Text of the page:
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Principally Organ - Twentieth Century Organ Concertos
Walter BRAUNFELS (1882-1954)

Organ Concerto Op. 38 (1927) [39:16]
Anton HEILLER (1923-1979)

Organ Concerto (1963) [24:01]
Max BAUMANN (1917-1999)

Organ Concerto (organs, strings and timpani) Op. 70 (1964) [4:55]
Thomas Schuster (organ)
The Assumption Grotto Orchestra/Eduard Perrone
rec. 4-5 Oct 1999, Austin Organ op. 2243, St Raymond Catholic Church, Detroit. DDD

Grotto is the label of Fr. Eduard Perrone, the incumbent of St Raymond Roman Catholic Church, Detroit. Fr. Perrone is a hands-on practical musician with a burning mission to present the works of Paul Paray. Paray of course, made a great impact as conductor of the Detroit Symphony in the 1950s and 1960s. More of the Paray recordings later.

There are two non-Paray discs in the Grotto list. This is one - with an unequivocally German accent - while the other has the Detroit Chamber Trio in violin sonatas by Vierne and Bonnal and the piano trio by Henri Dallier.

You might have heard of Braunfels. His opera Die Vögel was recorded as part of Decca's Entartetemusik series in the 1990s. There are two other operas, a major symphonic mass, a Te Deum, a Resurrection Oratorio, orchestral pieces plus music for chamber ensemble and solo piano. He rose to high office in the Köln conservatory but was fired in 1933 due to his part Jewish ancestry and his politics which rejected the Nazi creed.

The Braunfels concerto is a massive work which could easily carry the mantle of Organ Symphony had the composer felt that way inclined. The first movement is turbulently passionate; at times surgingly aspiring in its writing for strings which is reminiscent of the rough-waved seas of Finzi's writing in the clarinet concerto and Dies Natalis. This largely relentless cannonade of energy also recalls the more muscular moments from Vaughan Williams' Concerto Grosso. With ears still ringing the listener will surely greet the restful and starry serenity of the Chorale - a glistening prayerful benediction. Once again there are some unnervingly Finzian moments here and an emotionally balanced cortege (5.55) with some breathtaking arpeggiated introductions. A trumpet cantilena unwinds without a care over the superbly paced strings and organ. In this movement the solo instrument certainly does not jostle everyone else aside - it is there as a meek sustaining voice. Then in a startling gesture the choir join at 11:24 with an ethereally stratospheric setting of Gegrußet Jungfraue (Hail O Virgin) over trembling violins. At this point the writing resembles some of the more blissful hymnal pages in Franz Schmidt's Book of the Seven Seals.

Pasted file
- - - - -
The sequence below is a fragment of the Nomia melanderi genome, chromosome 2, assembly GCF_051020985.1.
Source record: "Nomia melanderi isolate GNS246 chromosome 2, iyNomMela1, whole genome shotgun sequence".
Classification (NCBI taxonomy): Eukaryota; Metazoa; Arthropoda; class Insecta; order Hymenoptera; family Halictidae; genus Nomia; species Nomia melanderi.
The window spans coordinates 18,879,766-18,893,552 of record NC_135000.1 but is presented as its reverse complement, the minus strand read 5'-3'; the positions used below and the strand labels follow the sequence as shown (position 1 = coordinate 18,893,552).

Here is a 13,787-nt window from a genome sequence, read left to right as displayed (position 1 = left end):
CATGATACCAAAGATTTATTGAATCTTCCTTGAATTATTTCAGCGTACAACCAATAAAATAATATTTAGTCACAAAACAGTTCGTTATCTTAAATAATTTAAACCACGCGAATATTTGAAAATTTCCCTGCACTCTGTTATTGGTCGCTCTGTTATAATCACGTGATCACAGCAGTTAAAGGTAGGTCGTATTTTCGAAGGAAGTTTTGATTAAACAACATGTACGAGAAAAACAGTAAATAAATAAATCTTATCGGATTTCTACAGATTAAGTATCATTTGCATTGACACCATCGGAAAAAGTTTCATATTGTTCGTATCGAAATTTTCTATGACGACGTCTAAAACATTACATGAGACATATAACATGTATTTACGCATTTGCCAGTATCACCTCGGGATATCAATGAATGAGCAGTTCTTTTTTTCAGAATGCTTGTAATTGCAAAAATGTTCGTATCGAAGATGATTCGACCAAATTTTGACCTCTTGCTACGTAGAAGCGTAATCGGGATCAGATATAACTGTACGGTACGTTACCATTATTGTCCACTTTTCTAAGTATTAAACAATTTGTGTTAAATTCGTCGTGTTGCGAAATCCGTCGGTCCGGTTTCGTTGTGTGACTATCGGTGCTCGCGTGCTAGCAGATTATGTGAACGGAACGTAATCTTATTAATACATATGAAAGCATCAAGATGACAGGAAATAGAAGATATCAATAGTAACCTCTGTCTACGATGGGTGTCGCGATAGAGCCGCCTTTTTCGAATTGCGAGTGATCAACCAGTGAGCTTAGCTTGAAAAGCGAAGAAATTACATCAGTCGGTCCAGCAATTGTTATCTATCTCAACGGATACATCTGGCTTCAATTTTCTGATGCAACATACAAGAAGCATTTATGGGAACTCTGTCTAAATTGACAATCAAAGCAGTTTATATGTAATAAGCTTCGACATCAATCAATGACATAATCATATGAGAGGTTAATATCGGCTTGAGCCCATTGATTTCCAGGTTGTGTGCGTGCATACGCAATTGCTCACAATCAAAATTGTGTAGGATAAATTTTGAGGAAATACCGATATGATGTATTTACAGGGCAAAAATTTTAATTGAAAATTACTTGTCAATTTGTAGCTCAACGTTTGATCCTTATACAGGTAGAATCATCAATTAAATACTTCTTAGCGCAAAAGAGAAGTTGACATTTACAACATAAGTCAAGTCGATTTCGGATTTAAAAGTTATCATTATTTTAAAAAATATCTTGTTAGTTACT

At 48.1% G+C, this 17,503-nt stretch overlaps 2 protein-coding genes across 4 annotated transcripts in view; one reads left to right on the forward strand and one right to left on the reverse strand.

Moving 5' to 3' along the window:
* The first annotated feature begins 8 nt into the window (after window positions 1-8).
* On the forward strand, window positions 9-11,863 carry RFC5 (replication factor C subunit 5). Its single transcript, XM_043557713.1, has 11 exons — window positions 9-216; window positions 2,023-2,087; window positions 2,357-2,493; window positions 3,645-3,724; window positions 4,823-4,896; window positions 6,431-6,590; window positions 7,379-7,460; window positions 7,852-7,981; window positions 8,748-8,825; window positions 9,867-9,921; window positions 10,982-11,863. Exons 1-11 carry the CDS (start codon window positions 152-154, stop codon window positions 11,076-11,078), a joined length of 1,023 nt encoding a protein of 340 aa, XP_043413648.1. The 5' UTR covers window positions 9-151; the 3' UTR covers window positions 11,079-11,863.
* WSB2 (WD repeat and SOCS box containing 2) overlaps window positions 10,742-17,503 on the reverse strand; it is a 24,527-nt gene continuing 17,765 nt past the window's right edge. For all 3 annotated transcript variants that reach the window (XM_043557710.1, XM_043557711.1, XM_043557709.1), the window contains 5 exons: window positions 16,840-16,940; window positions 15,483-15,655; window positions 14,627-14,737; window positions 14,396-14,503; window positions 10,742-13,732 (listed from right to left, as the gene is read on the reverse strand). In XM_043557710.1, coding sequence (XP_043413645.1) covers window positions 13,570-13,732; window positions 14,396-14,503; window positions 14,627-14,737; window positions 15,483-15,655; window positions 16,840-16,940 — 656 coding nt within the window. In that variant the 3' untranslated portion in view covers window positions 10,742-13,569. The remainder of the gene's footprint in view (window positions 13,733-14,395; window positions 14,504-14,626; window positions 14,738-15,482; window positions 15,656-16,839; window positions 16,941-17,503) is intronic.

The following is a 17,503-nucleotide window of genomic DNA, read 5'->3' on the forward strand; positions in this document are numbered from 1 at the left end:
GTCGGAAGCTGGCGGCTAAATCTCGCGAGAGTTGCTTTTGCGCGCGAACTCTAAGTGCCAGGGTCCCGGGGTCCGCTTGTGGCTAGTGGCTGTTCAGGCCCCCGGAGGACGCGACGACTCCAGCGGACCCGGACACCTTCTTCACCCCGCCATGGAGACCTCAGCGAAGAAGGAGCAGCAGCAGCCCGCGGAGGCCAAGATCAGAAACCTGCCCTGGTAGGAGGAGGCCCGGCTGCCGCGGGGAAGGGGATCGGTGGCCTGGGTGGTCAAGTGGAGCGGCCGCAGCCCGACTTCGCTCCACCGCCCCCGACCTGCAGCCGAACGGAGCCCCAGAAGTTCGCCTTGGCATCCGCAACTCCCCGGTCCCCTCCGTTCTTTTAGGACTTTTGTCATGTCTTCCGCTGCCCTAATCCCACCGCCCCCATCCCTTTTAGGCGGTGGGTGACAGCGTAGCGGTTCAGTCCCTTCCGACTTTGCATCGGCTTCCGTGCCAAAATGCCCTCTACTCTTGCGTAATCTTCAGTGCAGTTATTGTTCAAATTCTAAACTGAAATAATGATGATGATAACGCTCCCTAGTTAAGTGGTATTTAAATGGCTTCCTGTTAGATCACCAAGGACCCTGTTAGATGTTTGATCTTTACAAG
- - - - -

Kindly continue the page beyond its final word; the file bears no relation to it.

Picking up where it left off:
The third movement is an Interludium in a vein similar to the Adagio though less exalted. Then comes an angular Fuge which, initially academic, becomes more emotionally engaging. Parts of this reminded me of Schmidt's Hussar Song Variations from about the same era. Until the recording sessions the concerto had lain unperformed since 1933.

Schuster handles the far from demonstrative demands of the solo part with great aplomb and with a suitably deferential approach to the organ's primus inter pares role with the orchestra. The stirring eloquence of the piece rises to new heights as the trumpet curvets on high at 6.32 and the movement is crowned by the return of the choir singing Zion hört den Wächter singen (Zion hears the watchman sing). The brass provide an affirmative celebratory bell-swung signature as the piece ends.

The Braunfels Organ Concerto was premiered in February 1928 with Furtwängler conducting the Leipzig Gewandhaus Orchestra and Gunter Ramin the dedicatee as soloist.

Anton Heiller's Organ Concerto is more spiky - tart with dissonance rather than dogmatically serial. It might best be compared with Weill's Second Symphony (recently and wonderfully recorded by Naxos with Marin Alsop review). Here the organ plays a much more adversarial and brilliant part than in the romantic consonance of the Braunfels. The trudging steadiness of the Lento is shot through with a shadow of disquiet. The purposeful and gripping Risoluto ends the piece in an explosion of thunder.

The Heiller is scored for double winds, english horn, contrabassoon, timpani and strings. It was premiered in Haarlem in 1963 by the Netherlands Philharmonic with the composer at the organ and Henri Arends conducting. Heiller was very much a Vienna man and lived there all his life; not that this was an obstacle to various world tours as an organist.

Bauman died in 1999 at the age of 82 having been a pupil of Distler and Blacher. His 1964 Organ Concerto is less spiky than Heiller's and on the evidence of the Presto movement is most artfully scored using a theme that sounds like a mirrored image of the Dies Irae chant..

The liner notes are good and have been contributed by Thomas Schuster the organist.

I owe it to the unfailing generosity of Jacques Kleyn that I discovered the Grotto Productions catalogue and this disc in particular.

This is a refreshingly original anthology of organ concertos that breaks free from the predictable.

Rob Barnett



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